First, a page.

In identifying important business services, many firm have focused more on potential harm to their customers rather than risks to the financial system or market. Firms should demonstrate that they have adequately considered both customers and the market.
Sometimes the rationale for important business services is lacking or too high-level. The FCA has also highlighted this. In particular, it expects rationale to be well thought out and distinct for each important business service – and supported by metrics (e.g. market share, number and type of customers, transaction volumes).
Most firms have set impact tolerances, the majority using metrics of duration/time (e.g. x hours/days) as mandated in the rules.
Firms have faced some challenges identifying the point at which intolerable harm to customers and the market is reached. This has led to some good discussion and debate. But the rationale and conclusions are not always well articulated and documented.
Some firms are failing to adopt the external view of operational resilience the FCA requires. These firms are focusing on the impact of disruption on the firm itself rather than on customers and the market.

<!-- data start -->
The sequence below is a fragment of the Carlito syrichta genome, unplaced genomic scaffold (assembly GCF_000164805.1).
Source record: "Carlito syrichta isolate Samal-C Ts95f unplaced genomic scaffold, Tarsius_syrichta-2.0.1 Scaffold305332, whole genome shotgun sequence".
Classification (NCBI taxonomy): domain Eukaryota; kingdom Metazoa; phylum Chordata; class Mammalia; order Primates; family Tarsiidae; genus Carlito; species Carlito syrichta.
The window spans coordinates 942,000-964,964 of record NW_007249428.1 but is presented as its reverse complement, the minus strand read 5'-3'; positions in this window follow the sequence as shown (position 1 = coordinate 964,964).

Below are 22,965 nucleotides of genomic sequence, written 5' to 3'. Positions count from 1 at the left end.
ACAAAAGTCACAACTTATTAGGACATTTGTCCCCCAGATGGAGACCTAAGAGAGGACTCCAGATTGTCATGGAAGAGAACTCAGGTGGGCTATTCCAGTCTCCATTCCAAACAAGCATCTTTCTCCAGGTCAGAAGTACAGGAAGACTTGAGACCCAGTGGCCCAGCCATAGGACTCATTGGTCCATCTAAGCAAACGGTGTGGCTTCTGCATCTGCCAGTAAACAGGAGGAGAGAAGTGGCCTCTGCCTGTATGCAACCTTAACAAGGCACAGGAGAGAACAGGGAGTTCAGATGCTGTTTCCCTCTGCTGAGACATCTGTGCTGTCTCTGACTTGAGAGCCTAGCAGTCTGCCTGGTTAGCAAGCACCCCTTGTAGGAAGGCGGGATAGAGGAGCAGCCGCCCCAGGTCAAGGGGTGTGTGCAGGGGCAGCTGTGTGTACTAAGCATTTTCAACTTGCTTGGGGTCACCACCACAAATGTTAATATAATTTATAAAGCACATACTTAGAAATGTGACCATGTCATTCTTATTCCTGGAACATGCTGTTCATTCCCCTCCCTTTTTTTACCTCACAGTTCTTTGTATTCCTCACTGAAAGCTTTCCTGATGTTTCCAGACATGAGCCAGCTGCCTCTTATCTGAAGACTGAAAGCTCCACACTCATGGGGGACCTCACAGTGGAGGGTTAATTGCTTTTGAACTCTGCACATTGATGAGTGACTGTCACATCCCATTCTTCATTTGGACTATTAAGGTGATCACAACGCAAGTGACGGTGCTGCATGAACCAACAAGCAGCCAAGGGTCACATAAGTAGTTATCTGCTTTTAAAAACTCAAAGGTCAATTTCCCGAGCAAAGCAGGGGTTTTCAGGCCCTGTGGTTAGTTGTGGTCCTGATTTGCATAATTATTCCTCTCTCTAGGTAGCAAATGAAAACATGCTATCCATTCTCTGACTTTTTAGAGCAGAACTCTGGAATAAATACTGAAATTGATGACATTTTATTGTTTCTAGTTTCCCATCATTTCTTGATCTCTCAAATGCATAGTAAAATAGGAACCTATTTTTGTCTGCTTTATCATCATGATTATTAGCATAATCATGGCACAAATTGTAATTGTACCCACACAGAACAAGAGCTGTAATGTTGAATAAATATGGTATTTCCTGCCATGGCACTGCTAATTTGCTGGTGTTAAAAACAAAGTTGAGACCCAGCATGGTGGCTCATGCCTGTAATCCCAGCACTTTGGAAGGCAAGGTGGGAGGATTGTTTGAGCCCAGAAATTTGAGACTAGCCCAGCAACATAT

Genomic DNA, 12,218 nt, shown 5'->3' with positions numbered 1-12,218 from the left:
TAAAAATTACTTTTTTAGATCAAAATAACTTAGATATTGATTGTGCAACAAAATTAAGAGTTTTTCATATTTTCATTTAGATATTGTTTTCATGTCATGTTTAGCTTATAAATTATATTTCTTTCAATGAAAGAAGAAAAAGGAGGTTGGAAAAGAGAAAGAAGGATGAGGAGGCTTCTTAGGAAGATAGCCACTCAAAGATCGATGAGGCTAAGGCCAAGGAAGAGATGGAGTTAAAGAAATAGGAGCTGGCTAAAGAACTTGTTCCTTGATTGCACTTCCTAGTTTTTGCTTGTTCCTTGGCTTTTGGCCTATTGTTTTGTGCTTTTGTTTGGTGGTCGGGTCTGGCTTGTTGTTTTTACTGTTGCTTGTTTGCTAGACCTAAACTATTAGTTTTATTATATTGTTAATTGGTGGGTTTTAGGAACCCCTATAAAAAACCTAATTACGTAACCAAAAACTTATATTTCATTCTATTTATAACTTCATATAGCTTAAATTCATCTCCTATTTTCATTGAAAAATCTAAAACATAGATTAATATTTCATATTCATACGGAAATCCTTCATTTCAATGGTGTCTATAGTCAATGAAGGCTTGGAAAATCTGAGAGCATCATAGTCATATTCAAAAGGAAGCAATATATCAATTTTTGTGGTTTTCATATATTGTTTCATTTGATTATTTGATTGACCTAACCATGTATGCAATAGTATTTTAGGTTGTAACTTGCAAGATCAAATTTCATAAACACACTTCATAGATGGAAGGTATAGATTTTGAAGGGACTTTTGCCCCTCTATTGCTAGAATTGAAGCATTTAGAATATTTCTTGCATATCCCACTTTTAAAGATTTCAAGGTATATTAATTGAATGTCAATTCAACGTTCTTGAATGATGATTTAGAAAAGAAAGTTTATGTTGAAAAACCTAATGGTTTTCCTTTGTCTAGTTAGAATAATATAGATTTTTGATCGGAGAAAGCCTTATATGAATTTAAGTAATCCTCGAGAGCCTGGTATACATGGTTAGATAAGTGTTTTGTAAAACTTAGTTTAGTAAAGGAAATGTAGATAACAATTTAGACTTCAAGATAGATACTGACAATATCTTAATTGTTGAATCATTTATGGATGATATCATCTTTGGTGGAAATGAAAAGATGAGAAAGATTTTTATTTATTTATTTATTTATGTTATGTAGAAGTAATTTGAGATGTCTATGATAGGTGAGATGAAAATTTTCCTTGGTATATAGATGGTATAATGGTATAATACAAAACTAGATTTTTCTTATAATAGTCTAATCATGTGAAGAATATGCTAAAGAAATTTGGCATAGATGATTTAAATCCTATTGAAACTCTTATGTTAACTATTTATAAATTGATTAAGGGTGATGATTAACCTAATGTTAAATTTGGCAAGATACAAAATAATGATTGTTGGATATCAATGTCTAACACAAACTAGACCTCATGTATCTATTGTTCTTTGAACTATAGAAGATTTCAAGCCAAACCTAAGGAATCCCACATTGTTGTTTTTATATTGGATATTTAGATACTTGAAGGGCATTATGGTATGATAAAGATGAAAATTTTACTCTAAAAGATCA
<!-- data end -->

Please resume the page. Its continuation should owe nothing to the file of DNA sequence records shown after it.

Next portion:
The recent FCA webinar stressed firms must have a clear process for setting impact tolerances and be able to explain their thinking.
Mapping (processes, people, technology, facilities and information)
Mapping exercises are at different levels of completion across firms. Levels of detail and granularity vary. For the 31 March 2022 deadline, the regulator requires the mapping to be at a level of sophistication to identify important business services, set impact tolerances and identify any vulnerabilities in operational resilience.